The dish on Long Island's restaurant and food scene.
Opera House, the four-month-old Asian-fusion restaurant that opened in the former Roslyn Heights home of Tofu, proved to be a very mixed bag on a recent visit, with high highs, and very low lows.
I was there with a friend who had never tried honey-walnut shrimp, the resolutely inauthentic and improbably delicious Chinese dish made from battered, deep-fried shrimp and sugar-infused, deep-fried walnuts, served with steamed broccoli and mayonnaise sauce. At Opera House, the shrimp ($16) were encased in a soggy crust, the walnuts had an off taste, the mayonnaise sauce was limp, and in place of the broccoli was shredded lettuce. (Im going to have to drag my friend to The Orient in Bethpage for some remedial eating.)
Also disastrous: 7 Spice Chicken ($18), comically marked as spicy but whose overcooked meat and wan skin made Boston chicken seem like the fieriest Jamaican jerk.
These two missteps were in sharp contrast to our starters. The addictive roti canai, pleasantly greasy Malaysian flatbread served with curry dip, was only $5; we should have ordered a few more. And the Opera wrap ($10), a rich flatbread rolled round truly spicy beef and peppers, was gutsy and original.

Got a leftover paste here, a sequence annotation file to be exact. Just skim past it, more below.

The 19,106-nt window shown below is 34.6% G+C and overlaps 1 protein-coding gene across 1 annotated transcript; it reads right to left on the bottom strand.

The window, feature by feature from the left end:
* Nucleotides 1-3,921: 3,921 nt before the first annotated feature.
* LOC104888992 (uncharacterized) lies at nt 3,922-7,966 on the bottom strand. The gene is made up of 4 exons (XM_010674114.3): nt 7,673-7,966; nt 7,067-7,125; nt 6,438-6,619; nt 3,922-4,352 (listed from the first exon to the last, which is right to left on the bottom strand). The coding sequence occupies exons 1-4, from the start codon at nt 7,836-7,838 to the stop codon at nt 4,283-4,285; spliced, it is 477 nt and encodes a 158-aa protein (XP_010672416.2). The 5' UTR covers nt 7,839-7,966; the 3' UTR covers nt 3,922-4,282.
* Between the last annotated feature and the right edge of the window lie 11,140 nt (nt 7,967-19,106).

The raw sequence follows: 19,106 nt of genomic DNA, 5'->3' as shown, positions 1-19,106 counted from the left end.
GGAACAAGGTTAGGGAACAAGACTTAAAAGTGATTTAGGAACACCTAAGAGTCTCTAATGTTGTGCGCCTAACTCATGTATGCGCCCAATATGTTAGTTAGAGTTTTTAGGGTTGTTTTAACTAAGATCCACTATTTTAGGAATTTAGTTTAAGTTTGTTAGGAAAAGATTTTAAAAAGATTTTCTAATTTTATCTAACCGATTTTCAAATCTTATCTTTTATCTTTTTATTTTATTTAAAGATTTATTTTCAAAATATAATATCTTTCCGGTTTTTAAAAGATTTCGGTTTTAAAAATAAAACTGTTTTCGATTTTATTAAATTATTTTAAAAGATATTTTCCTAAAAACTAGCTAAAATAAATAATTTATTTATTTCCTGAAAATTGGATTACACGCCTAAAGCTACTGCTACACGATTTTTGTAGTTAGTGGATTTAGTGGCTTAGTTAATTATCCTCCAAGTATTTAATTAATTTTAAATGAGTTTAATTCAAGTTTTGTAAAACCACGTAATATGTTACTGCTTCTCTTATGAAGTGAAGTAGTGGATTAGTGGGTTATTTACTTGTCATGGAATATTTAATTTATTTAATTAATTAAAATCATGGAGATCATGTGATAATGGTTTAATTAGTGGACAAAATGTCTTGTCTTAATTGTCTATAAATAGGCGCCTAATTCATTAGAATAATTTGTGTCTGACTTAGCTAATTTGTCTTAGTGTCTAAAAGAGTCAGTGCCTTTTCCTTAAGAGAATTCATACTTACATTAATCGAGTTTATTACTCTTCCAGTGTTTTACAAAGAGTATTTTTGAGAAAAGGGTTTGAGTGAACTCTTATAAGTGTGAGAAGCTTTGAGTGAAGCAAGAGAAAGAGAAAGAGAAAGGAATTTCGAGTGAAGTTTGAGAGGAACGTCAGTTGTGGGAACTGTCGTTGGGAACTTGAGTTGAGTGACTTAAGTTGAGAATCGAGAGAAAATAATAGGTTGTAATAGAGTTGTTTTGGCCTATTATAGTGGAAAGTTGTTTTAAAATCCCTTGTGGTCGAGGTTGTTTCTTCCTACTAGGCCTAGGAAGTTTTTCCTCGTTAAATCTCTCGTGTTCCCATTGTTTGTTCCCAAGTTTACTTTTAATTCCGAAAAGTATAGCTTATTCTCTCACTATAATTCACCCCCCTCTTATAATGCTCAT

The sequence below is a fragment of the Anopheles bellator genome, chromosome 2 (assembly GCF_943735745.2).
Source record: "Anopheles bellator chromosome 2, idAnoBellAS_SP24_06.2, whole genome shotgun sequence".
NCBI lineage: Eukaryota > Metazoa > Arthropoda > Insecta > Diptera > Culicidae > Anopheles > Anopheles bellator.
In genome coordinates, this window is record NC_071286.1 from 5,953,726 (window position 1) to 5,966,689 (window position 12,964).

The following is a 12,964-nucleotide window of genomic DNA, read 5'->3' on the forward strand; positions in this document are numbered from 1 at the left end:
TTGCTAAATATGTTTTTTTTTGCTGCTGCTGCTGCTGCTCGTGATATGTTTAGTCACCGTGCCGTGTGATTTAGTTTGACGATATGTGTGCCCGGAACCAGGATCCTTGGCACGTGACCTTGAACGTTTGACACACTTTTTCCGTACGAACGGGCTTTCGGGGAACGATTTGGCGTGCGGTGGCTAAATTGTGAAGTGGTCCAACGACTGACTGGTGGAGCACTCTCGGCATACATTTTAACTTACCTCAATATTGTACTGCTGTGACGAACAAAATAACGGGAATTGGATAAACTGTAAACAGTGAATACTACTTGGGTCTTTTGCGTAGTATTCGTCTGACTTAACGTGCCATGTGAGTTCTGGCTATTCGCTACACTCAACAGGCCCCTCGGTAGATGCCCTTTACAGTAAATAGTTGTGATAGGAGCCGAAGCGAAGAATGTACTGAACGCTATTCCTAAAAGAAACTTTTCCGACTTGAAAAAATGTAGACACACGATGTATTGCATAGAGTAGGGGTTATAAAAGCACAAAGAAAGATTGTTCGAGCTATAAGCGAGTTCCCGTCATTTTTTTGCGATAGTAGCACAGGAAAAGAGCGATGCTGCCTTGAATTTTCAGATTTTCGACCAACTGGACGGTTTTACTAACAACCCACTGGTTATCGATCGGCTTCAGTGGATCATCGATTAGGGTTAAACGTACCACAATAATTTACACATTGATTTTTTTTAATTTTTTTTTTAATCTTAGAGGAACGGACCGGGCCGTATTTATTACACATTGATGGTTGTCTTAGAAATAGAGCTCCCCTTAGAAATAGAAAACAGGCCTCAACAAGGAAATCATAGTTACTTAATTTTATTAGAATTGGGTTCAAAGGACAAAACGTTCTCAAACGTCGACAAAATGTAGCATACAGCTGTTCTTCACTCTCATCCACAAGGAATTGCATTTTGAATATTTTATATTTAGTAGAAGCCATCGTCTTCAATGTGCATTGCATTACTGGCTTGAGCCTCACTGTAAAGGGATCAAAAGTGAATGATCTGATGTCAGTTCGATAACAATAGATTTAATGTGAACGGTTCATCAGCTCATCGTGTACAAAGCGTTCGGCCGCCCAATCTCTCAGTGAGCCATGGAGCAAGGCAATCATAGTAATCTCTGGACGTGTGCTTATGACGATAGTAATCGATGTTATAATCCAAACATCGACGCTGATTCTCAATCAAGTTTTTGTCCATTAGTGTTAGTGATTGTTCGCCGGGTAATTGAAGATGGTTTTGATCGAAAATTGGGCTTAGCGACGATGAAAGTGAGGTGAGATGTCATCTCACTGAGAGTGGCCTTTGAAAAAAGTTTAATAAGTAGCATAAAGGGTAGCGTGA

I still dont know what to make of the Malaysian sambal beef ($12), a stir-fry of beef, snow peas, asparagus and pineapple that was shockingly assertive in its use of fish sauce. Was it a proud, South Asian shot across the bow of defanged American culinary expectations? Or a sour, almost fetid screw-up by a careless line cook?
In addition to Chinese and Malaysian, Opera Houses large menu also includes a little Thai and a whole lot of Japanese hot dishes and sushi.
Opera House is at 255 Willis Ave., Roslyn Heights, 516-484-7456, operahouseny.com.